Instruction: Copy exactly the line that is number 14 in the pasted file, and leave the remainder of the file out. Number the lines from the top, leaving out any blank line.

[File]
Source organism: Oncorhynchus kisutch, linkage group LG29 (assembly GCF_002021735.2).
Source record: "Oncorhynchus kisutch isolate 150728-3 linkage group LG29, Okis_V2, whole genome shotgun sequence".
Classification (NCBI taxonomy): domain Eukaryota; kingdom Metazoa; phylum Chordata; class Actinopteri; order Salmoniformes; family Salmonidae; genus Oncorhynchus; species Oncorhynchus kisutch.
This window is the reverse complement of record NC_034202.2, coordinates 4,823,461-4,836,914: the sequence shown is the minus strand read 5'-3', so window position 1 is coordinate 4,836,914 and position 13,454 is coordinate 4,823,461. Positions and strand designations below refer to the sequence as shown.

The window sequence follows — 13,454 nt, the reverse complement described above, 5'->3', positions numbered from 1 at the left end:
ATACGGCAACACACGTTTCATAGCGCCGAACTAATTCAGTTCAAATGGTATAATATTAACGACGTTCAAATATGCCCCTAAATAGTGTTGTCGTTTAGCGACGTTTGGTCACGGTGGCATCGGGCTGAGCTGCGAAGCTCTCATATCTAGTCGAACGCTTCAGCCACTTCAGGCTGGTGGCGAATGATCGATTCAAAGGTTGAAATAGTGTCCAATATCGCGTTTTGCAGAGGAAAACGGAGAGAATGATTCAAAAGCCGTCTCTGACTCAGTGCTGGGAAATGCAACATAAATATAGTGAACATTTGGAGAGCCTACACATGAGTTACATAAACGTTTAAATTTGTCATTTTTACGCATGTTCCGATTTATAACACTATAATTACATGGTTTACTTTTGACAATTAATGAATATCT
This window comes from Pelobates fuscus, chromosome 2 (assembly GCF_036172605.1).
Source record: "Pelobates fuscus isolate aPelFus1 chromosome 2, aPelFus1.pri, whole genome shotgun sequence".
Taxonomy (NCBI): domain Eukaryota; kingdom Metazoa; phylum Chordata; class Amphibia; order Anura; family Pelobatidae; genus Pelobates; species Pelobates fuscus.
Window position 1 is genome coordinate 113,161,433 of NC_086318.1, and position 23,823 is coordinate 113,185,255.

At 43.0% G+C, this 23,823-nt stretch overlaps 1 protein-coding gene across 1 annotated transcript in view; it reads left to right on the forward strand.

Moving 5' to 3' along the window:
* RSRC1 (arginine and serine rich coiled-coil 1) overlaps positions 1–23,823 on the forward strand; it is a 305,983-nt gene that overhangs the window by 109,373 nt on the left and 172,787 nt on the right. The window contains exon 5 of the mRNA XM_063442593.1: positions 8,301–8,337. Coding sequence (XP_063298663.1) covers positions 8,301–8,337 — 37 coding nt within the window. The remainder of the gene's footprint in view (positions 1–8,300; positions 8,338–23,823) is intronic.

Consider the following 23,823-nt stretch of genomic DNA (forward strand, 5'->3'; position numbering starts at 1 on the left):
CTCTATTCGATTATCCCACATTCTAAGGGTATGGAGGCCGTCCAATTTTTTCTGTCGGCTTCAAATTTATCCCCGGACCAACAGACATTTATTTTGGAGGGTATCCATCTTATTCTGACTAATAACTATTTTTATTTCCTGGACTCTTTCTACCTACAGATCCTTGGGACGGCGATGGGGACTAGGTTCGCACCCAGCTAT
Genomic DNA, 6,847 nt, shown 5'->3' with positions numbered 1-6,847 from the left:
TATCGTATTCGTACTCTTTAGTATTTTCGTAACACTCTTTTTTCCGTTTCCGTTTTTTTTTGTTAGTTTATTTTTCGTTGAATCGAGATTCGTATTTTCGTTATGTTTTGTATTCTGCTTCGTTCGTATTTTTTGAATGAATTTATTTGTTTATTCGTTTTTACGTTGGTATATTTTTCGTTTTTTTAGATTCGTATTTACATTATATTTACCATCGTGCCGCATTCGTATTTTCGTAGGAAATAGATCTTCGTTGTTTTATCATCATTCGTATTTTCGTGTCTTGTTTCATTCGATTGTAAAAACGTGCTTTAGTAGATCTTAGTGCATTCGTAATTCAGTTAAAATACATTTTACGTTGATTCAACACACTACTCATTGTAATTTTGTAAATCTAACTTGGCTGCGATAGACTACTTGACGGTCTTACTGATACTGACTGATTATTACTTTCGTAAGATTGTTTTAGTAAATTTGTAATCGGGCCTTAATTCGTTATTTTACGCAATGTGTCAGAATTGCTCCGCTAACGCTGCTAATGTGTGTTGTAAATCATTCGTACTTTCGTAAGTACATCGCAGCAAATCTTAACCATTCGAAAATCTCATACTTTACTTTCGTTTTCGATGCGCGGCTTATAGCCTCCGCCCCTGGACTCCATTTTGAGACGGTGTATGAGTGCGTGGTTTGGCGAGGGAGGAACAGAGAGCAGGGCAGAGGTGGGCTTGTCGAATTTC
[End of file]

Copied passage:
Consider the following 23,823-nt stretch of genomic DNA (forward strand, 5'->3'; position numbering starts at 1 on the left):